Windhoek-The Fifth National Development Plan (NDP5), which was recently launched by President Geingob is the 5th NDP in the series of a total of seven National Development Plans that are to implement and achieve the objectives and aspirations of Namibia’s long-term vision, Vision 2030. In sequence, NDP5 will be the third five-year implementation vehicle towards Vision 2030 and will be implemented from the financial year 2017/18 up until 2021/22.
The NDP5 framework is organised around the four interconnected pillars that are founded on the principle of sustainable development, namely: economic progression; social transformation; environmental sustainability; and good governance. These pillars are aligned with Namibia’s commitment to eradicate poverty and inequality as outlined in Vision 2030, the Harambee Prosperity Plan (2016), and the SWAPO Party Manifesto (2014).
Additionally, the pillars support the global and continental development frameworks to which Namibia is committed. These include Agenda 2030, Sustainable Development Goals (SDGs), The Paris Agreement (CoP21); African Union (AU) Agenda 2063 and SADC Regional Indicative Strategic Development Plan (RISDP).
Within these contexts, Namibia commits itself to enhancing growth and economic diversification while addressing challenges that include a high degree of regulation and a mismatch between the skill levels in Namibia’s workforce and the skills demanded by the labour market.
NDP5 identifies five game changers that will move Namibia from a reactive, input-based economy towards a proactive, high performing economy. The game changers are: Increase investment in infrastructure development; Increase productivity in agriculture, especially for smallholder farmers; Invest in quality technical skills development; Improve value addition in natural resources; Achieve industrial development through local procurement.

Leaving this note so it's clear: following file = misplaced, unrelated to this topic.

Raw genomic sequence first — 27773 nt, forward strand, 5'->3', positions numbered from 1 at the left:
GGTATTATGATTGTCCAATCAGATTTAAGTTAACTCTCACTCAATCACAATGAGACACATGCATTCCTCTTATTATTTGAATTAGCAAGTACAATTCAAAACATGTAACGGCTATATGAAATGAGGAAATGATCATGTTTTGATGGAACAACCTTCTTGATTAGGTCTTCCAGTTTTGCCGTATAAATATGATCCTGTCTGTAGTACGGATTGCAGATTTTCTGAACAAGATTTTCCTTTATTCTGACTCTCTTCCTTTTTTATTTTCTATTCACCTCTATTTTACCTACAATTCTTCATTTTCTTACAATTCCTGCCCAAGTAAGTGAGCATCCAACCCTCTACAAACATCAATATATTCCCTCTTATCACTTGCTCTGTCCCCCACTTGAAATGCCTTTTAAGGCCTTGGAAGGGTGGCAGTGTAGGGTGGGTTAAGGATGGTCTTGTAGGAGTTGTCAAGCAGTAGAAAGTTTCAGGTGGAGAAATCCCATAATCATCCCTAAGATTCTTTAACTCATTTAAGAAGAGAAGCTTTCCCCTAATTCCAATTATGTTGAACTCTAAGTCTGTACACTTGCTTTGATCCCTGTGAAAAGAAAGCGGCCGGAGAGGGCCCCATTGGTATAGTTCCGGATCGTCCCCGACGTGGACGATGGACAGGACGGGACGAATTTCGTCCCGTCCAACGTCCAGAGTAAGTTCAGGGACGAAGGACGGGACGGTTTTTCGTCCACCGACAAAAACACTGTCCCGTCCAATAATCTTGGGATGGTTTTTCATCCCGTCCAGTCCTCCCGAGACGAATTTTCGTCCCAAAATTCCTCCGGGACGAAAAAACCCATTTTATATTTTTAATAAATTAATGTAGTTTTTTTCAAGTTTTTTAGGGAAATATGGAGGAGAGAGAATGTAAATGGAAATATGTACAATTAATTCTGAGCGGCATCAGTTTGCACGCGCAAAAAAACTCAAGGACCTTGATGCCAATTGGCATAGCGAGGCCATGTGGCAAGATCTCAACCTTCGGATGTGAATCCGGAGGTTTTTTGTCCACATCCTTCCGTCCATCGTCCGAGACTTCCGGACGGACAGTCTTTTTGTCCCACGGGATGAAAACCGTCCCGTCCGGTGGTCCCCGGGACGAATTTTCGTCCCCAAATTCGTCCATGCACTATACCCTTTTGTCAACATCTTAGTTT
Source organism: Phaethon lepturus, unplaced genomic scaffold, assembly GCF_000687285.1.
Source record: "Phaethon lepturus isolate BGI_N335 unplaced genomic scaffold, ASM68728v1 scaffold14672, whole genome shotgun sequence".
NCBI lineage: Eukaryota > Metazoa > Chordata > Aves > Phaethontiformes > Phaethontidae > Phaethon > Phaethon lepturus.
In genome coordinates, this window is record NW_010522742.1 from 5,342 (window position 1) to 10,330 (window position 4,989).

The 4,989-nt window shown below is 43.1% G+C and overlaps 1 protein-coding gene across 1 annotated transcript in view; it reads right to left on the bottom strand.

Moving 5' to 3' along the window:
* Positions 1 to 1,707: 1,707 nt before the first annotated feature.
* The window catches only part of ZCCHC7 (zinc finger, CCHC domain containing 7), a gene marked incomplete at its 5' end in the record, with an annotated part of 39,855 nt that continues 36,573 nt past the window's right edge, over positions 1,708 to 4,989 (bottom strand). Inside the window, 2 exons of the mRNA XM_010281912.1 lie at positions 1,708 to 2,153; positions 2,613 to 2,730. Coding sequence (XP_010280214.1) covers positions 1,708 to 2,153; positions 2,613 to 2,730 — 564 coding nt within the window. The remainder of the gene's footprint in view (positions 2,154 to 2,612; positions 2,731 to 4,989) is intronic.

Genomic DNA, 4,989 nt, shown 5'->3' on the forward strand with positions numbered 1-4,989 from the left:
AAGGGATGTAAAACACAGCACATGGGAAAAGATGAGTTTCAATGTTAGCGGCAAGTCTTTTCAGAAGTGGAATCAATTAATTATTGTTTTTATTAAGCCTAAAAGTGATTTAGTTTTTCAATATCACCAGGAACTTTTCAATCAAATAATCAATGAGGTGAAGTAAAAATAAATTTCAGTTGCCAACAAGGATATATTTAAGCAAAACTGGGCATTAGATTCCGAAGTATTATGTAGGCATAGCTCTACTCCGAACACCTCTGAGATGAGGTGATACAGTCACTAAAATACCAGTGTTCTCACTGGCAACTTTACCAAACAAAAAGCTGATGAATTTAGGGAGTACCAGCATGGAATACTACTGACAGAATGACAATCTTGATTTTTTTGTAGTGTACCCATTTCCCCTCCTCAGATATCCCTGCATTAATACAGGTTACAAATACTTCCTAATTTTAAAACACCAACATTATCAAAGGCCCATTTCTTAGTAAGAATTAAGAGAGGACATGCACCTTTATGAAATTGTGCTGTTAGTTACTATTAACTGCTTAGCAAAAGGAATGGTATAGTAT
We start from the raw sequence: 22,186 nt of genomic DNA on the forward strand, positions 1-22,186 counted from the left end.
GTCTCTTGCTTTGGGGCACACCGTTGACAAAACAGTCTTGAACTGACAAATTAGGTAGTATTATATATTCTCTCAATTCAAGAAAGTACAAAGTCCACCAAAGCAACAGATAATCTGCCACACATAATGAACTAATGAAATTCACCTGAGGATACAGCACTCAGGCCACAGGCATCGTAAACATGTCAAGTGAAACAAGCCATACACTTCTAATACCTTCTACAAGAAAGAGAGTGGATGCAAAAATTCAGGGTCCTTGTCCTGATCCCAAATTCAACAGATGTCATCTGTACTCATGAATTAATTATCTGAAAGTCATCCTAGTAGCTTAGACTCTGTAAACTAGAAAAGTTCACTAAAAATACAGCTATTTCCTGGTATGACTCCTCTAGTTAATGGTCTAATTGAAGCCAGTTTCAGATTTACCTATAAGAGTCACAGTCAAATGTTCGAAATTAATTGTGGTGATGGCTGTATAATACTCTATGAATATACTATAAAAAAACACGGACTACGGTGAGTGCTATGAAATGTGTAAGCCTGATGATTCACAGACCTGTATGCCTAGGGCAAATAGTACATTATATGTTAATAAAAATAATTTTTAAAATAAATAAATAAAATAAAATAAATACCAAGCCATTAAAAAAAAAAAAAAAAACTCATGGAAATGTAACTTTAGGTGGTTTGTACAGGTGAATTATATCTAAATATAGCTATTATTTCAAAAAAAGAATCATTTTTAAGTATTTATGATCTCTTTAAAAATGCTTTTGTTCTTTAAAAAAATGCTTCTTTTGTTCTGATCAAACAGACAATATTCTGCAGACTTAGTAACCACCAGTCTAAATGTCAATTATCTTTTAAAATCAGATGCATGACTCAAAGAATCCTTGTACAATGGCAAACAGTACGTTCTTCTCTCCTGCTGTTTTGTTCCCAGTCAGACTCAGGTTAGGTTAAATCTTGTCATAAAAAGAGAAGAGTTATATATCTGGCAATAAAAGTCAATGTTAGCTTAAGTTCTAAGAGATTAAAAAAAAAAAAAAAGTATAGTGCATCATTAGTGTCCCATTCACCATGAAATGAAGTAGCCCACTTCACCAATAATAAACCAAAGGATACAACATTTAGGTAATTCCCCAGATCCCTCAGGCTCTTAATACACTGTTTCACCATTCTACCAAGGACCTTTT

Transport and Logistics: Where we are
Transport and logistics are essential for trade, industrialization, socio-economic development and regional integration and thus remains a key developmental priority. Over the past 20 years, the government has invested in transport infrastructure development (roads, rail, maritime and ports, and aviation) in order to meet the national demand and position Namibia as a logistics hub within the Southern Africa Development Community (SADC).
Currently, the sector employs about 25,700 persons which is about 3.6 percent of the total workforce, while contributing 4.7 percent to the GDP. Sluggish economic growth and weakened demand, coupled with a decline in commodity and oil prices and an unfavourable exchange rate, has resulted in a decline in volumes handled by the ports in the past few years. Namibia has been consistently improving its position on this indicator of the Global Competitiveness Index, moving to 24 out of 138 countries in 2016/2017. Given the potential of this sector to enhance industrial development and contribute substantially to the GDP, NDP5 takes a holistic and integrated approach to transport planning, including a multimodal and intermodal approach to handling goods, transporting people and providing services in accordance with the Transport Master Plan and Master Plan of an International Logistics Hub for SADC countries. A functional and efficient transport and logistics sector is the backbone for the realisation of the NDP5 targets in agriculture, mining, manufacturing, fisheries, rural and urban development and tourism. It is also a critical factor in promoting environmental sustainability.
By 2022, Namibia has a sustainable transport system supporting a world-class logistics hub connecting SADC to international markets.
The lack of adequate funding for the development of transport infrastructure, inadequate skills and an imbalance between the development and preservation of infrastructure hamper sustainability of the sector. Transfer of technical skills is taking place at a slow pace. A shift of transporting heavy bulk from rail to road has put immense pressure on the structural integrity of the road infrastructure. The railway subsector is characterised by dilapidated infrastructure, aged and obsolete locomotives and rolling stock while the maritime sub-sector suffers from a weak institutional and legislative framework.
Information & Communication Technology (ICT)
Where we are